Chicago Cubs 2016 NL Central Championship Gear

starlin-castro-batFor whatever reason, Keith Law has the reputation of hating everything about the Chicago Cubs’ young players. Kevin Goldstein had that reputation, too. And other prospecting types have that reputation, too. Hmm. I suspect that perhaps rather than having a particular bias, the Cubs simply haven’t historically had a great set of young players – and we, as fans, tend to pump up the players the Cubs do have a bit more than they might actually merit.

But maybe that will be changing soon.

Law recently wrote his annual Top 25 MLB Players Under 25 piece, which looks at the best players already in MLB (with exhausted rookie eligibility) under the age of 25, and ranks them. According to Law, “This is a ranking of how I would order these players if I were starting a franchise and would have them for the next several years, not just 2013.”

Since that’s precisely what the Cubs are trying to do in accumulating a “young core,” it’s good to see that they had two entries on the list: Starlin Castro at number eight, and Anthony Rizzo at number 18. Castro came in behind only Trout, Harper, Heyward, Stanton, Strasburg, Kershaw, and Machado, so it’s a pretty impressive compliment. Rizzo was the highest-ranked first baseman on the list.

The article is of the premium variety, so I won’t share too much, but here’s some of what Law had to say about the present and future of Castro:

Current: Castro’s bat speed and hand-eye coordination have produced very impressive results for a player who has yet to turn 23, walks about twice a month and is only an average runner …. He’s also improved himself to the point where he’s playable at shortstop and might be forced off the position by another player, rather than forcing himself off of it through poor play.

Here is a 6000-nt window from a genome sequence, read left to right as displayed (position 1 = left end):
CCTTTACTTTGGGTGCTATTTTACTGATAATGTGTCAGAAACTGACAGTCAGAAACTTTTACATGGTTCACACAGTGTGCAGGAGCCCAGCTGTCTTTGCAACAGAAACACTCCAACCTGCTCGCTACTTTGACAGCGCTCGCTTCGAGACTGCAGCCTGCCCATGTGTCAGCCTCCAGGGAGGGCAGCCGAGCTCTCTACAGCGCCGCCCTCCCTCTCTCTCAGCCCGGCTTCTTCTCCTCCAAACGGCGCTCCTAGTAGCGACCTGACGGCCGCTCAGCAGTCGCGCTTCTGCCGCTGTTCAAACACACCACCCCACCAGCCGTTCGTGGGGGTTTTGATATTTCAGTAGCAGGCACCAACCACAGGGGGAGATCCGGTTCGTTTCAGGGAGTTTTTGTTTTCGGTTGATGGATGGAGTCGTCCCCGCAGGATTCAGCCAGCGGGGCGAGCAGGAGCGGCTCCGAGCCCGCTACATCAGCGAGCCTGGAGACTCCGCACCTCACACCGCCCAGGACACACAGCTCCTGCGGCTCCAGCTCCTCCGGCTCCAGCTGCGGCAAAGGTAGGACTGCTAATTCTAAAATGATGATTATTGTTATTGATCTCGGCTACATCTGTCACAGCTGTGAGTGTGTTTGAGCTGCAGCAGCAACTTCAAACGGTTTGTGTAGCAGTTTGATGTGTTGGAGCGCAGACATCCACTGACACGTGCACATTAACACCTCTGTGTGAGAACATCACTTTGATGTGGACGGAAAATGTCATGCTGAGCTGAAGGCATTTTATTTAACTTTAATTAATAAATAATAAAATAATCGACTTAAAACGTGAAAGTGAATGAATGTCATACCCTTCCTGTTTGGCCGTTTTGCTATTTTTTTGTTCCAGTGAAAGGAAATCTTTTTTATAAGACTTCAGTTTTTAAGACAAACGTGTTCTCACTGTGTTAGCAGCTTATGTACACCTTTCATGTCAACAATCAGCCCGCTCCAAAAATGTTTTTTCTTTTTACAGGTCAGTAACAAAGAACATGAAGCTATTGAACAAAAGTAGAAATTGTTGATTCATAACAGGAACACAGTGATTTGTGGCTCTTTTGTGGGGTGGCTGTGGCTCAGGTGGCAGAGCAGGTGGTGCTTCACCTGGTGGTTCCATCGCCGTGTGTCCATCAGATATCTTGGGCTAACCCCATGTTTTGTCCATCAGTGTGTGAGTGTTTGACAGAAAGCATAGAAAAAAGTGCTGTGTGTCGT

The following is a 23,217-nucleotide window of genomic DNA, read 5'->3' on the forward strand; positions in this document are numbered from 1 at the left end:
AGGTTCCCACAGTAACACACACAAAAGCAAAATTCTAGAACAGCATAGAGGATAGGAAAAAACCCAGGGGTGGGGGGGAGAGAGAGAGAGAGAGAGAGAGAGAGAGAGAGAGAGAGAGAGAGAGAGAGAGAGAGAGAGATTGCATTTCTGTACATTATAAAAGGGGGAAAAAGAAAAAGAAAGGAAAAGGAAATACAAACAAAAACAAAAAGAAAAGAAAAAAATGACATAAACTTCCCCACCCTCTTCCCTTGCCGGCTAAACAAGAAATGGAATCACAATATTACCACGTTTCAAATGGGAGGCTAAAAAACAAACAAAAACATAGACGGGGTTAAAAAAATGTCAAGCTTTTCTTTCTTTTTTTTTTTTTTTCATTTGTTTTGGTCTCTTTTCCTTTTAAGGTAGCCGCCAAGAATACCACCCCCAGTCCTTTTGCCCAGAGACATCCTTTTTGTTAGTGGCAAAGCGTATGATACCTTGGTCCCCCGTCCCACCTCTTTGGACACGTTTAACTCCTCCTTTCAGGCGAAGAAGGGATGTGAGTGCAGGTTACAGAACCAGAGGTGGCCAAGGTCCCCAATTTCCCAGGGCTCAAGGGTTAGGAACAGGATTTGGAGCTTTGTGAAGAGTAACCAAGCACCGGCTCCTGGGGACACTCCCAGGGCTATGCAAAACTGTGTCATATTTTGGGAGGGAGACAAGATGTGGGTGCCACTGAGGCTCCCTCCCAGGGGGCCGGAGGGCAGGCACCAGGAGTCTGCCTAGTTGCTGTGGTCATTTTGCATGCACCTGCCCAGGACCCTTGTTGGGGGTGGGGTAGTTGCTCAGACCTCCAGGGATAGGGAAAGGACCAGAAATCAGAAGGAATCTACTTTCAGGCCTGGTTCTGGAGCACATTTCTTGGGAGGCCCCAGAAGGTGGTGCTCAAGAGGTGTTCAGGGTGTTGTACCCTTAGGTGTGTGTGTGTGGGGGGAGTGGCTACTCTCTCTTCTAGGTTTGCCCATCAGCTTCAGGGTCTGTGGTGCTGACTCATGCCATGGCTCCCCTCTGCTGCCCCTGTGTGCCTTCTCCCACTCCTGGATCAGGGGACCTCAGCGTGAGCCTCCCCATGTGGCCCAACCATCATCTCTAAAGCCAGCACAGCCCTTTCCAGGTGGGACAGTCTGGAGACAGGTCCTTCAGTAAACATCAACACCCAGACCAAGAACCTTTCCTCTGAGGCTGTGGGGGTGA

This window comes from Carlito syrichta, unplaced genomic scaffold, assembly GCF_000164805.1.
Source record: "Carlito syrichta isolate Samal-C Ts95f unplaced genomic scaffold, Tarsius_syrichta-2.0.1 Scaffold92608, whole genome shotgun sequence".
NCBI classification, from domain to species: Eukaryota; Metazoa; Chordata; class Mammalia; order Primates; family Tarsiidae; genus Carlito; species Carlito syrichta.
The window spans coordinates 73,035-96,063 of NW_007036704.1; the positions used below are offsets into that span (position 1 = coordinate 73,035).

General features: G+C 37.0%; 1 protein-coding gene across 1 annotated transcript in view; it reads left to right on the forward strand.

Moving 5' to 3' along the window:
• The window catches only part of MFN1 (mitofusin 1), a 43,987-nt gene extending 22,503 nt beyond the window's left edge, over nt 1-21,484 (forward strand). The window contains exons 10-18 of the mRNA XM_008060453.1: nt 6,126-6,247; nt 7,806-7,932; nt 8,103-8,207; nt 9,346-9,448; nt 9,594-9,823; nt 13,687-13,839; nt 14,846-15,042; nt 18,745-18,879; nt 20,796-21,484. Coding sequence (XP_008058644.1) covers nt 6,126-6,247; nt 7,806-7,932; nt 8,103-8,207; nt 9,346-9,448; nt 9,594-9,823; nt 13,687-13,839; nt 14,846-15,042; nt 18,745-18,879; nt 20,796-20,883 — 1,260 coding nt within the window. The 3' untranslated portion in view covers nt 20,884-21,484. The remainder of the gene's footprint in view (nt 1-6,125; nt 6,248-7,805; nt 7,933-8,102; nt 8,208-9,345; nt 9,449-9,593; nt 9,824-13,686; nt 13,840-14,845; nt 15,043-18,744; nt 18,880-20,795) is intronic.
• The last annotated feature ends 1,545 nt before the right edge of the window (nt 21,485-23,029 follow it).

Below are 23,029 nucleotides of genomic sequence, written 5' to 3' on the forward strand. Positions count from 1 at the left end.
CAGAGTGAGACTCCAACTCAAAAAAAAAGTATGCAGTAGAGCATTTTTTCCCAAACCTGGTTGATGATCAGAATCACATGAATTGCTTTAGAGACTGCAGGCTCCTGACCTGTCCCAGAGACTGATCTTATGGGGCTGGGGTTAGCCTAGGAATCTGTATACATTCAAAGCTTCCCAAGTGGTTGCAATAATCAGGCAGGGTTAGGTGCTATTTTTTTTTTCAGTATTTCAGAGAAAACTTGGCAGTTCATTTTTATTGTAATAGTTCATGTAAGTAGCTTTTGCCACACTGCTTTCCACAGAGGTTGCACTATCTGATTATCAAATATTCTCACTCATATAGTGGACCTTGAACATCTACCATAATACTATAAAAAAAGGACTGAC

Future: If Castro barely improves from here, he’s still a valuable big leaguer because he can handle short and is likely to hit at least .300 with plenty of doubles power. I think he’ll grow into 20-homer power in time, and while his walk rates are pretty low, he’s not hopeless at the plate, giving me some reason to think he could add 15-20 walks a year in time.

The “current” sounds like a fair description, and the “future” sounds awfully exciting. If Castro hit .300 with 20 homers and added those additional 20 walks, he could be putting up a .300/.360/.470 line … while playing average or above average shortstop. That’s the kind of performance that would make him one of the most valuable players in all of baseball. Hopefully he takes that step forward as soon as this year.

As for Rizzo, Law is equally enthused:

Current: …. The changes [to Rizzo’s swing] largely worked: Rizzo cut his strikeout rate dramatically versus his 2011 tenure with the Padres, even making more contact against southpaws.

He’s a terrific defensive first baseman and has earned high marks for his makeup from all three of the organizations that have employed him.

Future: A full season for Rizzo in 2013 should see him hit close to 25 homers with an average in the high .200s along with that great defense at first. He’s only moderately patient, although that might improve as he becomes more of a power threat. The biggest question is whether he can avoid becoming a platoon player: He raked against lefties in Triple-A last year but had just a .599 OPS against them in the majors, albeit with a .221 BABIP. Given his age and the speed with which he has made adjustments, I like his odds of figuring out southpaws.

Assuming Law is correct about Rizzo’s future against lefties, it sounds like he could be a centerpiece of the lineup for the better part of a decade (while playing Gold Glove defense at first). Together with Castro, that’s absolutely the start of a quality offensive core. Add just two more quality bats, or one elite bat, and you could easily have an above-average offense.

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